CSE 138: Distributed Systems

by Taichi Nakashima,

From the beginning of this year, I started to take lecture courses of undergrad distributed systems course at UC Santa Cruz (CSE 138) by Lindsey Kuper. It consists of 23 lectures (you can see the schedule of topics from here) and recently I’ve finished all of them. I’m not a student at UCSC but due to the COVID-19 situation, all these lectures were delivered online and are available on YouTube. So I was able to take them (Read about the background of online lecture and setup of it on Twitch plays CSE138).

Now, nearly every application is a distributed system running on multiple machines or containers. If you structure it properly, it gives us more reliability and leads us to more scalable organizational models. But, at the same time, it’s very complicated to design and build. Because of this, and as a platform engineer and SRE, “distributed system” is always one of the important topics to learn for me.

There are good books to learn about distributed system like “Designing Data-Intensive Applications” by Martin Kleppmann or “Designing Distributed Systems” by Brendan Burns. While these are great, I wanted to explore more basic algorithms and the core theory behind. For this, one way is reading fundamental papers but I didn’t know where to start… After searching on the internet, I found Distributed Systems Course made by Chris Colohan and, on this site, he recommends CSE 138. The topics are what I wanted to learn so decided to take them.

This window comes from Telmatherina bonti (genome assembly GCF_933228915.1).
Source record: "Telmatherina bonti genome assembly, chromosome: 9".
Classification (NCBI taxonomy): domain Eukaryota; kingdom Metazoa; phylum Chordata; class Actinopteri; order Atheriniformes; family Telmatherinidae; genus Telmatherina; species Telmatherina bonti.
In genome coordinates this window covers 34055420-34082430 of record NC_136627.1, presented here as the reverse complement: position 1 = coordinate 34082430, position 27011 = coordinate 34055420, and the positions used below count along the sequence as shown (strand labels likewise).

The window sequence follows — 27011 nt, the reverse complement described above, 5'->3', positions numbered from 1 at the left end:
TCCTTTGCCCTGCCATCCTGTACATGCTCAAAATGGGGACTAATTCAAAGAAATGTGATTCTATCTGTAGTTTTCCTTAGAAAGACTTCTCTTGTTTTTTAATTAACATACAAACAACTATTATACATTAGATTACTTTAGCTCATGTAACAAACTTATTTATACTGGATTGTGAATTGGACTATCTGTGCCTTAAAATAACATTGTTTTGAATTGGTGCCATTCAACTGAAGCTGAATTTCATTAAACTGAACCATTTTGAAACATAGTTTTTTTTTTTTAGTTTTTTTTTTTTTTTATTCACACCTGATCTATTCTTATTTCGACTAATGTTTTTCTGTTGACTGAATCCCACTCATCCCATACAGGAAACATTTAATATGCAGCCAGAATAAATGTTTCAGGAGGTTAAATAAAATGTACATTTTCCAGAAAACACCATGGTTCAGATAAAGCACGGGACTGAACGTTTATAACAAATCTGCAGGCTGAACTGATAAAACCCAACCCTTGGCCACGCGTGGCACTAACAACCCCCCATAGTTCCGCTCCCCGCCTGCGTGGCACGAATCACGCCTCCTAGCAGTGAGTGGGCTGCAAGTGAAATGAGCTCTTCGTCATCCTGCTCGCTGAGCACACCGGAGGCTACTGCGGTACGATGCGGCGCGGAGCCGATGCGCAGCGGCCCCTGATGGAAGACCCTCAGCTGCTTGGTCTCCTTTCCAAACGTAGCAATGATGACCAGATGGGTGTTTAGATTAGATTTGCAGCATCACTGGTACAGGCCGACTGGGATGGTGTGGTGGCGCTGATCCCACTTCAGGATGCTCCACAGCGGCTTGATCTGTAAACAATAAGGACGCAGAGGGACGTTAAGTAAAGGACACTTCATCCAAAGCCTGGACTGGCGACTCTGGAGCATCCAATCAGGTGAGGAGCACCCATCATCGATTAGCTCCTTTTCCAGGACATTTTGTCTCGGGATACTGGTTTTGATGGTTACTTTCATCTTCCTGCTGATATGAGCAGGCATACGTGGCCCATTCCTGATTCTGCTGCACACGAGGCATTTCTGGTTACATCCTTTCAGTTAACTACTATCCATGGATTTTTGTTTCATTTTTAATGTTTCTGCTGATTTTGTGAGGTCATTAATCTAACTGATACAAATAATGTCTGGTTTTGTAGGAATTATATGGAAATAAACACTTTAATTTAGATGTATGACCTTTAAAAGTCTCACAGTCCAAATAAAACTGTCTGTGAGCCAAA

In the 23 lectures, you can lean the following:

  • Time and asynchrony: Causality and happens-before, Partial orders, Total orders, Lamport clocks, Vector clocks, FIFO delivery, Causal delivery, Totally-ordered delivery, Consistent snapshots, and Chandy-Lamport snapshot algorithm
  • Fault tolerance and replication: Fault classification and fault models, Two generals problem, Reliable delivery, At-least-once/at-most-once/exactly-once delivery, Reliable broadcast, Primary-backup replication, and Chain replication
  • Consistency and consensus: FLP result, Paxos, Multi-Paxos, Eventual consistency, Strong convergence, Application-specific conflict resolution, Quorum consistency, Consistent hashing, Upper bounds, Least upper bounds, Join-semilattices, and CRDT
  • Parallelism: Online systems vs. offline systems, Raw data vs. derived data, and MapReduce

The main papers you read are followings (each paper is described deeply in the lecture):

The lecture is very easy to understand for me. The drawing and the examples the professor uses helps to grab the overview of the complex algorithms (e.g., Paxos). The students asked questions via Slack and she repeated it on the video and answered them. It was also very helpful (even I didn’t in the Slack). I was very impressed that she opens YouTube comments and answers questions from anyone on the internet as well.

Chris Whealy opens his lecture notes on GitHub. It is very well written and also helps you to understand the course.

For the next, I’m thinking to take MIT 6.824: Distributed Systems. The topic is similar to CSE138 but some is different and it introduces more recent topics. So it’s very interesting, too (seems more papers I need to read before each lecture but I will try!).

The followings are other papers mentioned in the lecture (I didn’t read all but I’m thinking to read later to lean more):